“When you’re in the path of totality, the sun is completely blocked by the moon for a short amount of time,” explains Dr. Bajic. “You’ll see the darkness of the moon and then a soft glow around the moon during the total part of the solar eclipse. But at the very first hint of the sun peeking through, immediately look away and put your solar eclipse glasses back on.”

Additionally, Dr. Bajic reiterates that the only effective and safe solar eclipse glasses are the ones with a filter designation of ISO 12312-2 — anything sold without this designation online or in other stores is not recommended as safe eyewear protection.

If you’re unsure where to purchase the right solar eclipse glasses, the American Astronomical Society provides a list of approved vendors who offer the right products.

“There are a lot of counterfeit solar eclipse glasses floating around and, unfortunately, they’re not strong enough to keep your eyes safe from damage,” stresses Dr. Bajic. “You want to make sure you have the right filters before using them.”


Alternate viewing methods

Some people speculate whether or not you can or should view the solar eclipse through a camera, telescope, binoculars or other ocular device while wearing solar eclipse glasses. Dr. Bajic strongly recommends not doing this because the concentrated light through the lens can actually burn a hole through the filter of the glasses and cause severe eye damage.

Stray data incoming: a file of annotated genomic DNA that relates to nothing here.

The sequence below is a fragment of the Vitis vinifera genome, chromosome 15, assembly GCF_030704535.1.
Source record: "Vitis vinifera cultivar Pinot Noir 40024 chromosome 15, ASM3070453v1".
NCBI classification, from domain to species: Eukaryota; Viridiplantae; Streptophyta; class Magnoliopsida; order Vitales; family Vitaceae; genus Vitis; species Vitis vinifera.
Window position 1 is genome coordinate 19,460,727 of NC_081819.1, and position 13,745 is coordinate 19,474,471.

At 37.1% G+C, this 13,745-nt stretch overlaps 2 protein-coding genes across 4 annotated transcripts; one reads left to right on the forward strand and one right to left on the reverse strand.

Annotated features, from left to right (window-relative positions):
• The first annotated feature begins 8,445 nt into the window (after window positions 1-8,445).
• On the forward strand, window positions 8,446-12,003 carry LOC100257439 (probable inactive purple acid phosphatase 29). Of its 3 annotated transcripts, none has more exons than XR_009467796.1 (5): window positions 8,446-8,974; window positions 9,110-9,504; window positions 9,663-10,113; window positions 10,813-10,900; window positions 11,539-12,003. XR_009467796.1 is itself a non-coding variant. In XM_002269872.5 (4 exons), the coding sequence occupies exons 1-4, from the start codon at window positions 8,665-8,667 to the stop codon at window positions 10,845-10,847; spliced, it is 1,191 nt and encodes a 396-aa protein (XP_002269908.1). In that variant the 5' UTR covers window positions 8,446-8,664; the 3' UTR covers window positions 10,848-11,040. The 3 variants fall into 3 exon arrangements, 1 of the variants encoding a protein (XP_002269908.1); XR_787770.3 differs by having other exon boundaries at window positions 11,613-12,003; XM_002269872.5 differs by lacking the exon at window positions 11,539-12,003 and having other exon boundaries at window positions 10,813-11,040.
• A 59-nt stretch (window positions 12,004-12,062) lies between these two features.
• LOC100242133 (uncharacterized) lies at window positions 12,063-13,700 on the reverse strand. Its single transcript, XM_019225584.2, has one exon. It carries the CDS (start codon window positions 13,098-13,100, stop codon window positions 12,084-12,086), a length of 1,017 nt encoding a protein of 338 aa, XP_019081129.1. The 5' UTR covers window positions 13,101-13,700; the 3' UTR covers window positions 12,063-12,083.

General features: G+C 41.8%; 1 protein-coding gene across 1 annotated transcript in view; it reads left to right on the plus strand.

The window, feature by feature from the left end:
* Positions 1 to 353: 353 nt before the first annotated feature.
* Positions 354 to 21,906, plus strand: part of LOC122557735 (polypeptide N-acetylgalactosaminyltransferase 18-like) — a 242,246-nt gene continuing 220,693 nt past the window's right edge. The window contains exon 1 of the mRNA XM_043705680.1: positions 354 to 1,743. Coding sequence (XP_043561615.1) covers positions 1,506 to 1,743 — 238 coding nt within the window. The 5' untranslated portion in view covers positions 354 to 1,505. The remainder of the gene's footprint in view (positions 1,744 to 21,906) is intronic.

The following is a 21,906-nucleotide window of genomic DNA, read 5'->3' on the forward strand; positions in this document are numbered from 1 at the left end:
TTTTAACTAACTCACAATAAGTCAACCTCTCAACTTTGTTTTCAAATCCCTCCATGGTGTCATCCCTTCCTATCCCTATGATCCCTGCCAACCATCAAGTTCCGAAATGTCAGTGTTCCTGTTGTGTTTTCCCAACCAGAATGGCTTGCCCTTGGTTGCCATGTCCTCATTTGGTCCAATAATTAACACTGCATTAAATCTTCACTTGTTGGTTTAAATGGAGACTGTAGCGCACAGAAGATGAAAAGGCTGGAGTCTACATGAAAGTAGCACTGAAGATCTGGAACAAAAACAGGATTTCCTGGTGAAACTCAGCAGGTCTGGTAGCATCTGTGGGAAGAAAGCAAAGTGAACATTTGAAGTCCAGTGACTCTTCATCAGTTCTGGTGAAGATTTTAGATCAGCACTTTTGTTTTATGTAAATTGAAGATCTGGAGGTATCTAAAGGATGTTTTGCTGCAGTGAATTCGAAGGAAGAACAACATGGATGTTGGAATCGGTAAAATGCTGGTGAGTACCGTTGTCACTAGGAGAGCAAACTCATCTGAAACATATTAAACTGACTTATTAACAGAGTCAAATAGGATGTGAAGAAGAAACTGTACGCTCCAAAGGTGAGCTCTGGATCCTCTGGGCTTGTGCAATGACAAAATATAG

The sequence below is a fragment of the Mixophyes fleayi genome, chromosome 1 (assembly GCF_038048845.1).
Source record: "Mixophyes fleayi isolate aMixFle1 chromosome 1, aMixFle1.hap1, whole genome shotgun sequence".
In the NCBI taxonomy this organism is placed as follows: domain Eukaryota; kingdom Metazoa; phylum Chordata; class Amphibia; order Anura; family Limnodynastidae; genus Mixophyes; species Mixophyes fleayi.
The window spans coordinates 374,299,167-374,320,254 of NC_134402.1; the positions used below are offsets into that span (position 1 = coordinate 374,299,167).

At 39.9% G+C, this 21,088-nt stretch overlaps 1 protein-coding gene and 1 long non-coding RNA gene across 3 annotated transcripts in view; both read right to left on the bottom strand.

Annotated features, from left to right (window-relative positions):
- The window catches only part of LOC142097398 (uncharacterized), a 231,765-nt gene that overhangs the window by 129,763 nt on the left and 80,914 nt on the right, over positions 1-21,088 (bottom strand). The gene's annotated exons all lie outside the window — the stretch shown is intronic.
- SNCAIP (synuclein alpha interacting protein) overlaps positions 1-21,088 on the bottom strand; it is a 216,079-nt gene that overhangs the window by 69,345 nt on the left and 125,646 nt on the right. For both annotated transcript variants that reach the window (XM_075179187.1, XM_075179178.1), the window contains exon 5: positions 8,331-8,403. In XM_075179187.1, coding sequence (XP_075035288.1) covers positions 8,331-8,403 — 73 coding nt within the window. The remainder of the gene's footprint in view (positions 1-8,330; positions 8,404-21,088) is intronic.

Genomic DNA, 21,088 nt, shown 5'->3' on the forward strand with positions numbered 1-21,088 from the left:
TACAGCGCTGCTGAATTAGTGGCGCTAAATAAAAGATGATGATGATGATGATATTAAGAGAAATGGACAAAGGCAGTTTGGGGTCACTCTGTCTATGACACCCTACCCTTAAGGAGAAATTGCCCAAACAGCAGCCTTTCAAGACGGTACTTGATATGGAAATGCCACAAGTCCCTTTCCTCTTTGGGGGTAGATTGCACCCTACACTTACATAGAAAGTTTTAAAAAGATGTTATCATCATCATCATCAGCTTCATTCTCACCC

In place of solar eclipse glasses, you can use a colander, perforated spoon or interlaced fingers to create a pinhole projection of the partial phases of the solar eclipse onto the floor or a plain white background until it’s safe to look at the sun directly. If you use the pinhole projection method, it’s important that you do NOT stare directly at the sun through the colander or other device you’re using.

Additionally, NASA offers instructions on how to create a pinhole projector box at home and other alternative methods for viewing the solar eclipse phases indirectly without solar eclipse glasses leading up to and immediately after the moment of totality.

“A total solar eclipse is an exciting event to witness with your own eyes, but it’s not worth sacrificing the safety of your eyes and your vision,” emphasizes Dr. Bajic. “If you are planning on being outside for a solar eclipse, or if you plan on doing some sungazing, make sure you have the right kind of eye protection ahead of time.”

And having the right kind of protection can even extend to your skin, too. The sun’s rays have a direct impact on the health of your skin — so much so that doctors recommend wearing sunscreen daily. If you plan on being outside for any length of time during the total solar eclipse, having sunscreen on hand is just as important as eyewear.

“Our dermatology colleagues recommend wearing sunscreen on sunny days and overcast days because we’re exposed to UVA and UVB radiation in both settings,” says Dr. Bajic. “You want to stay protected as much as possible, and getting in that habit is the most important thing because our level of exposure to the sun can really add up in the long term.”